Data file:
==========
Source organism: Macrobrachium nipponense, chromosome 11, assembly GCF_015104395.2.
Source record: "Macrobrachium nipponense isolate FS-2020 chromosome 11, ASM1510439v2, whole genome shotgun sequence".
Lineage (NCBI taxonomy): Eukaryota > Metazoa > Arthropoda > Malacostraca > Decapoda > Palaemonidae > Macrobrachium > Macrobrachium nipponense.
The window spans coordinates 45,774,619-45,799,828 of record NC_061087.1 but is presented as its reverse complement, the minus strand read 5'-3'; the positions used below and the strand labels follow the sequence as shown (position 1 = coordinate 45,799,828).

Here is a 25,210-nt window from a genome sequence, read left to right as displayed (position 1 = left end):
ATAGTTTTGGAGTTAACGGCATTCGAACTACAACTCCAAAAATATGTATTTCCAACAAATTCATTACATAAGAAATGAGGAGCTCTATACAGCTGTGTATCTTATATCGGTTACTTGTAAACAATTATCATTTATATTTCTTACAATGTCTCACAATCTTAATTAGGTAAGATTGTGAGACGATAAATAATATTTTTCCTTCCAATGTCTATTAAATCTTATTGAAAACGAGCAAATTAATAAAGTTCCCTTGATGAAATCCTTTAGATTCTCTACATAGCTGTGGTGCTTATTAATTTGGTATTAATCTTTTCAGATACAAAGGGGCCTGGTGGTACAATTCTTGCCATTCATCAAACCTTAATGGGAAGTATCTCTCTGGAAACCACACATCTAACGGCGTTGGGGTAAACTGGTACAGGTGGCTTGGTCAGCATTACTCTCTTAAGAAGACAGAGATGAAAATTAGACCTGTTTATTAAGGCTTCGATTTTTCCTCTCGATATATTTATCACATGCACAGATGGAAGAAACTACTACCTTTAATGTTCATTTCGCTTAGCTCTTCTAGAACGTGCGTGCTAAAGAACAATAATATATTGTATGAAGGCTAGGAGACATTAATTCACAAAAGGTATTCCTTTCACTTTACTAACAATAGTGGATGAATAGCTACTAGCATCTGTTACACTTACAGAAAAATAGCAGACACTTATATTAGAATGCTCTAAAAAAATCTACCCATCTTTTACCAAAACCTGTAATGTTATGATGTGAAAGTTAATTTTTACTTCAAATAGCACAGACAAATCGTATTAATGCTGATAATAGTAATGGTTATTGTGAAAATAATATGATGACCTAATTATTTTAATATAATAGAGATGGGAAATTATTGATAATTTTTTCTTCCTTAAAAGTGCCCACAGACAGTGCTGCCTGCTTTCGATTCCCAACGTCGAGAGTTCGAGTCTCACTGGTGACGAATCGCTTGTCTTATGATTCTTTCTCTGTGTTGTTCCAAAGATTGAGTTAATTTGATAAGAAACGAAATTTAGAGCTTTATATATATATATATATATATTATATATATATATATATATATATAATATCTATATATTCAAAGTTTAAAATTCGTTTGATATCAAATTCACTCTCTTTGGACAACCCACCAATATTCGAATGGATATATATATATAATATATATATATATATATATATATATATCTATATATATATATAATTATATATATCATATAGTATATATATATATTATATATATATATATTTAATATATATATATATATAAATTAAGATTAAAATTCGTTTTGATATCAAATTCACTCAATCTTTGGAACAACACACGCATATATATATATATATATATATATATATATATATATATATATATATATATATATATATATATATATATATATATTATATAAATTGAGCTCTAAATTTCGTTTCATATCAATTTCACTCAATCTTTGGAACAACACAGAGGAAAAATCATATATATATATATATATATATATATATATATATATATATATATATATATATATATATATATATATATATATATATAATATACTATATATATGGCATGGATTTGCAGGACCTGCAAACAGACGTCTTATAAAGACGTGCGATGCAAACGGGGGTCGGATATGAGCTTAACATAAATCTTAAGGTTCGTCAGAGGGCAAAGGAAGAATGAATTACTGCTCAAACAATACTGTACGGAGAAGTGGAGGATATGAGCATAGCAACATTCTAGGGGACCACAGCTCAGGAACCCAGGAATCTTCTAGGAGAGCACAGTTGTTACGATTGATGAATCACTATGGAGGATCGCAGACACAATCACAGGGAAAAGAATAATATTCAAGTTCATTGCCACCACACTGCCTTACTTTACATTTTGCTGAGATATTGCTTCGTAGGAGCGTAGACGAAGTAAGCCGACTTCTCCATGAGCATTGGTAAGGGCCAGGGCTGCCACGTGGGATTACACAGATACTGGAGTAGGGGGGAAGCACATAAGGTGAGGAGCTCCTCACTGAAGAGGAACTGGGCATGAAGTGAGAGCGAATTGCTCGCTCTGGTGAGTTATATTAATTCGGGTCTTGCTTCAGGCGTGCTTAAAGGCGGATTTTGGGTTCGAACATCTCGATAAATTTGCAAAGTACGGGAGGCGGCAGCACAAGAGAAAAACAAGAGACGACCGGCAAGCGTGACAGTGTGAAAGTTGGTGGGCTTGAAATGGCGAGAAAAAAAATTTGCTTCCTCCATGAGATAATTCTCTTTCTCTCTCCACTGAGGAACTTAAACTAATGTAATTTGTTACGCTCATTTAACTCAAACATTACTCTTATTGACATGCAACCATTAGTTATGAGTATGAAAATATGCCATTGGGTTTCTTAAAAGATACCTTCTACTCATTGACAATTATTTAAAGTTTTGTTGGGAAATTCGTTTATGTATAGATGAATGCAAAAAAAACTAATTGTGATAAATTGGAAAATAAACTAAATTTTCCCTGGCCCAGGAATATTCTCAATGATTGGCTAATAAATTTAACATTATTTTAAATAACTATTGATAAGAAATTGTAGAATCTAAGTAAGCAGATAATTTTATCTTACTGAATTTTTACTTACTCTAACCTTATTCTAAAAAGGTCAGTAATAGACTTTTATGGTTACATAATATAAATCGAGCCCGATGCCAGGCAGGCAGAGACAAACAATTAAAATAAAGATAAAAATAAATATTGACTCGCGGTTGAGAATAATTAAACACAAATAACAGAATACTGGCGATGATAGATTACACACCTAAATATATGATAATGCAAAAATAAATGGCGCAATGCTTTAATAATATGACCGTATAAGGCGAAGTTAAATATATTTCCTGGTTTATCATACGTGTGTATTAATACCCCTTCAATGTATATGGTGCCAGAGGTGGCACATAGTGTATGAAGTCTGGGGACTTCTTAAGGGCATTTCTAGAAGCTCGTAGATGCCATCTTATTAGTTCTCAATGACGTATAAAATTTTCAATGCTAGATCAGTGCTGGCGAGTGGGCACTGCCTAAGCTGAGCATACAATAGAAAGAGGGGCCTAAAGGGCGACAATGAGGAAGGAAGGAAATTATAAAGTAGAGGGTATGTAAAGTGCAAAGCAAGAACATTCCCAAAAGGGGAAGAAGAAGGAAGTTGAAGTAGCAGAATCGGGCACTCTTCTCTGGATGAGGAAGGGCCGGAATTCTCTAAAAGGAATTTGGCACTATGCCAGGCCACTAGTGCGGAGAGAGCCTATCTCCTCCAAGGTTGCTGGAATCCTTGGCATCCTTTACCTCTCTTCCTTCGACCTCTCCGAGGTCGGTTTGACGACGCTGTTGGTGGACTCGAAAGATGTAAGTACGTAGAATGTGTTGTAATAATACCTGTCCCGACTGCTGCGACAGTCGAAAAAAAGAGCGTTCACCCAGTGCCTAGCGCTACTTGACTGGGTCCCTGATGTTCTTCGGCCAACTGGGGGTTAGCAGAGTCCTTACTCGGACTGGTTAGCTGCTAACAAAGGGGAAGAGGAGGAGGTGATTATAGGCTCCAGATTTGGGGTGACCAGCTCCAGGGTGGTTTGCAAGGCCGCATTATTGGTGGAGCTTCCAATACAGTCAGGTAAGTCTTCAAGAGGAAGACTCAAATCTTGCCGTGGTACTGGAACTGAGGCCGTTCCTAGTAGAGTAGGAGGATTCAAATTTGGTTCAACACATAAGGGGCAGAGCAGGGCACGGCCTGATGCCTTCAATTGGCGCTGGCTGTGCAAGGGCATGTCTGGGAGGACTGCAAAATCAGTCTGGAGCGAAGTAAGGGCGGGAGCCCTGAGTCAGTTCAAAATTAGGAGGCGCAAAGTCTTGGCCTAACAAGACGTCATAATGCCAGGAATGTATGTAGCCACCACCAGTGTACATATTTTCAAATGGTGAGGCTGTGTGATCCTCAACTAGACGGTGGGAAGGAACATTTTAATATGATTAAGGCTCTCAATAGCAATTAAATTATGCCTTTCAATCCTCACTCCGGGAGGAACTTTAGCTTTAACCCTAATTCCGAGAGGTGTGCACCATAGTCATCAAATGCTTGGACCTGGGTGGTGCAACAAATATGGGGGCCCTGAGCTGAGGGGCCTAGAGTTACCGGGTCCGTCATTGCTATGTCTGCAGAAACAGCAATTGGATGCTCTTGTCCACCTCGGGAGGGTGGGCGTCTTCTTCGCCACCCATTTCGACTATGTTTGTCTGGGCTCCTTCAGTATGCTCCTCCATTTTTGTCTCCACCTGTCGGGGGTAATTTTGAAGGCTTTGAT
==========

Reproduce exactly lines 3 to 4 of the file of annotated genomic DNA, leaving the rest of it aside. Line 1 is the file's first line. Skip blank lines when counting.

Lineage (NCBI taxonomy): Eukaryota > Metazoa > Arthropoda > Malacostraca > Decapoda > Palaemonidae > Macrobrachium > Macrobrachium nipponense.
The window spans coordinates 45,774,619-45,799,828 of record NC_061087.1 but is presented as its reverse complement, the minus strand read 5'-3'; the positions used below and the strand labels follow the sequence as shown (position 1 = coordinate 45,799,828).